by James T. Bartsch
"By this the love of God was manifested in us, that God has sent His only-begotten Son into the world so that we might live through Him." 1 John 4:9
What Does “Only-Begotten” Mean?
I was fortunate (or should I say “blessed”?) enough to be born in a home in which Dad and Mom both loved each other. I could tell that. I also could tell that they loved God. And Jesus.
My parents also loved the Bible. They loved it enough to require that we children (there were six of us) memorized Scripture verses. Now, we didn’t memorize a lot of them, but we memorized some important ones.
One of the verses our folks asked us to memorize was John 3:16. In all honesty, I think my Mom was more behind this memorizing bit than my dad, but he certainly did not object. Later on, I attended a boys’ club in our church called “Sky Pilots.” The appeal for us young boys was that we got to make model airplanes. And try to fly them. The justification for the adults was that we were required to memorize Scripture.
At one point, I can recall being asked to memorize John 3:1-21. If you know the Bible at all that is a rather important passage of Scripture. It talks about seeing and even entering Jesus’ kingdom, whatever that is. It talks about believing in Jesus. That sounds pretty important to me. It talks about possessing eternal life. That sounds REALLY important to me. It talks about not coming under judgment, but instead, having eternal life. That also sounds important.
Buried in all this simple, yet important talk was that business about God’s Son. We were supposed to believe, or trust, in God’s “only-begotten” Son. That was important because God’s giving to the world of His “only-begotten” Son was supposed to be a good way to measure how much He loved us.
So what does it mean to be God’s “only-begotten” Son?
Recently I took the time to peer at John 3:16 in quite a number of different Bible versions (all written in English, of course). There were a few versions that used language like “only-begotten.” I get that, but what on earth does it mean? Other versions talked about the fact that God gave His only Son, or His “one and only Son.” Four versions spoke of God’s “unique” Son. But I always get the feeling that some of those versions that emphasize the uniqueness of God’s Son are missing out on something else – something about being born. Doesn’t the word “begotten” have something to do with being born?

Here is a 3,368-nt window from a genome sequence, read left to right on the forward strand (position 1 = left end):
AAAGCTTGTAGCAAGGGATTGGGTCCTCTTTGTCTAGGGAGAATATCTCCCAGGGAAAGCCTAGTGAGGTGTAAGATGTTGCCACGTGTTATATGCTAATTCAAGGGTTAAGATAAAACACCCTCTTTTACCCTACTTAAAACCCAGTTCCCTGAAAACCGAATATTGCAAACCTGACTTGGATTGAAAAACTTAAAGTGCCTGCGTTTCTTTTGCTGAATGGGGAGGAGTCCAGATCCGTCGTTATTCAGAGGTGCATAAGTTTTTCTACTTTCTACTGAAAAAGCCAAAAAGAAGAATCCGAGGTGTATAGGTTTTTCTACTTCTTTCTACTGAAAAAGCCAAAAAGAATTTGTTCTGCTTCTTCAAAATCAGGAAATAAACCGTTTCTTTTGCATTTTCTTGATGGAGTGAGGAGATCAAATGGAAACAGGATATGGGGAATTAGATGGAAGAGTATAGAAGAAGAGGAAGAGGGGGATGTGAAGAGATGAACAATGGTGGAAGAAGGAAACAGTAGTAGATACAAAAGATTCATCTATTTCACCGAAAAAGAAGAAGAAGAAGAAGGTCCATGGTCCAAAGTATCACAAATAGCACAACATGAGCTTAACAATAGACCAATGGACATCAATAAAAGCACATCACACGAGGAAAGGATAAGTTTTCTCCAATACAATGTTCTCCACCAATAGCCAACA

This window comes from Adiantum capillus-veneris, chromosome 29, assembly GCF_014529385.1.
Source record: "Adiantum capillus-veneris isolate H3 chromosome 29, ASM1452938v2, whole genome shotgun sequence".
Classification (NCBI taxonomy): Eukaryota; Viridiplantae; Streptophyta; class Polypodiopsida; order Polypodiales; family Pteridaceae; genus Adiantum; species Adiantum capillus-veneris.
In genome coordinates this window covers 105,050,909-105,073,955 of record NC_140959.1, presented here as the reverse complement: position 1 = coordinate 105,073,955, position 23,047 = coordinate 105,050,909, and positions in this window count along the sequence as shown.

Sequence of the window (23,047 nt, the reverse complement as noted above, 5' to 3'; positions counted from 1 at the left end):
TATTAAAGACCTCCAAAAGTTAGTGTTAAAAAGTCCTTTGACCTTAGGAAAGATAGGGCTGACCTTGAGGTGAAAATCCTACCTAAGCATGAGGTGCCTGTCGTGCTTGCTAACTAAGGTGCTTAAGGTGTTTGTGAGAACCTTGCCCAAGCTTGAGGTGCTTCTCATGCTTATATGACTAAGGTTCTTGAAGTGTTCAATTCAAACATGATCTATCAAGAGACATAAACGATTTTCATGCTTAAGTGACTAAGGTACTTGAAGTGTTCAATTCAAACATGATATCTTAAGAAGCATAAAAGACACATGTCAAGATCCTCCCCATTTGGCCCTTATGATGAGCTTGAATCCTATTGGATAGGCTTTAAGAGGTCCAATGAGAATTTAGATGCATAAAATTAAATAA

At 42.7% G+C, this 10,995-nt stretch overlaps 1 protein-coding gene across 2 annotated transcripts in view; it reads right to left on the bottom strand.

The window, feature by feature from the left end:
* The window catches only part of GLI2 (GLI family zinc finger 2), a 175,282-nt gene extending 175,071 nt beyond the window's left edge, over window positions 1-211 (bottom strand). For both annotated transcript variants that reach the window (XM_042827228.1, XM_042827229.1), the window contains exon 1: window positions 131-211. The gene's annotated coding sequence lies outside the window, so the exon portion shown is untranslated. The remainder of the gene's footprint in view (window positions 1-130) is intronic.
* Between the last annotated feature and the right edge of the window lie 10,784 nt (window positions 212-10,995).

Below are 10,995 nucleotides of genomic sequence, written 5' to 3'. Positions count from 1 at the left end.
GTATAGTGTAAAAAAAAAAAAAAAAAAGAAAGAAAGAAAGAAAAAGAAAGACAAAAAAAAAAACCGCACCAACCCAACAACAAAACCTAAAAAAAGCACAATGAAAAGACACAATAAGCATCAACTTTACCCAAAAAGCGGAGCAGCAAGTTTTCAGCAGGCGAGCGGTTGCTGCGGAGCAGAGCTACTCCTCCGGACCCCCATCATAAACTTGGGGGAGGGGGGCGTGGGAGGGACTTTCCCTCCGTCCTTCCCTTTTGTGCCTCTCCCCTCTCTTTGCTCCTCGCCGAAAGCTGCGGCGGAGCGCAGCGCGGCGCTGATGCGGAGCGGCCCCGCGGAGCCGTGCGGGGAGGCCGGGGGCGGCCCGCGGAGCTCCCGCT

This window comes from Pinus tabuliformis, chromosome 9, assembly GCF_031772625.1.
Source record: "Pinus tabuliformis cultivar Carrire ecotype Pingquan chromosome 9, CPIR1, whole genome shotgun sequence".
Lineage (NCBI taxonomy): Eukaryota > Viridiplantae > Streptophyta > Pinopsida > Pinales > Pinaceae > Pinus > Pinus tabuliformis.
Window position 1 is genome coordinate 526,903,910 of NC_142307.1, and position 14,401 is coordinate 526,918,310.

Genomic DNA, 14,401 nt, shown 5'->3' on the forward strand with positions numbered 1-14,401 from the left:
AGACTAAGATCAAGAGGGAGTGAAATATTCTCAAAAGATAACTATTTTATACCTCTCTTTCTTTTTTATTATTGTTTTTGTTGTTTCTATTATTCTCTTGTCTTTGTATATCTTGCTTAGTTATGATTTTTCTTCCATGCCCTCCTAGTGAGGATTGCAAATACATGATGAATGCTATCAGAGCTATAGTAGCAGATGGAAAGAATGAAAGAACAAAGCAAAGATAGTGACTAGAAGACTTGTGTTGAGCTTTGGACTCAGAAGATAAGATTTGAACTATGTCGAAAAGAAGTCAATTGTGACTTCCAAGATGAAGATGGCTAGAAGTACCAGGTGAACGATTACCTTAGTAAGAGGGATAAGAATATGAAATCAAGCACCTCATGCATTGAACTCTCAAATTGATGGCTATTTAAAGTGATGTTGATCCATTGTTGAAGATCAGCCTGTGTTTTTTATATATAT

So I did something unthinkable. I used a Bible tool. It is called the “BlueLetter Bible.” You can look at it online. I used the New American Standard Bible as my version of choice because I think it is pretty accurate. I looked up John 3:16 in it, and here is what I came up with. The Greek word translated (in the King James Version and the New American Standard Version) as “only-begotten” is the word monogenēs. There is a number attached to this word. It is the number 3439. So I looked up the different uses of that word. It is used only 9 times in the entire New Testament, so it shouldn’t be too hard to look at each Scripture reference. Why don’t you join me? First of all, I think it is safe to say that the part of monogenēs translated as “only” is the Greek word mono. “One” or “sole” or “only.” The part of the word translated as “being born” is genēs.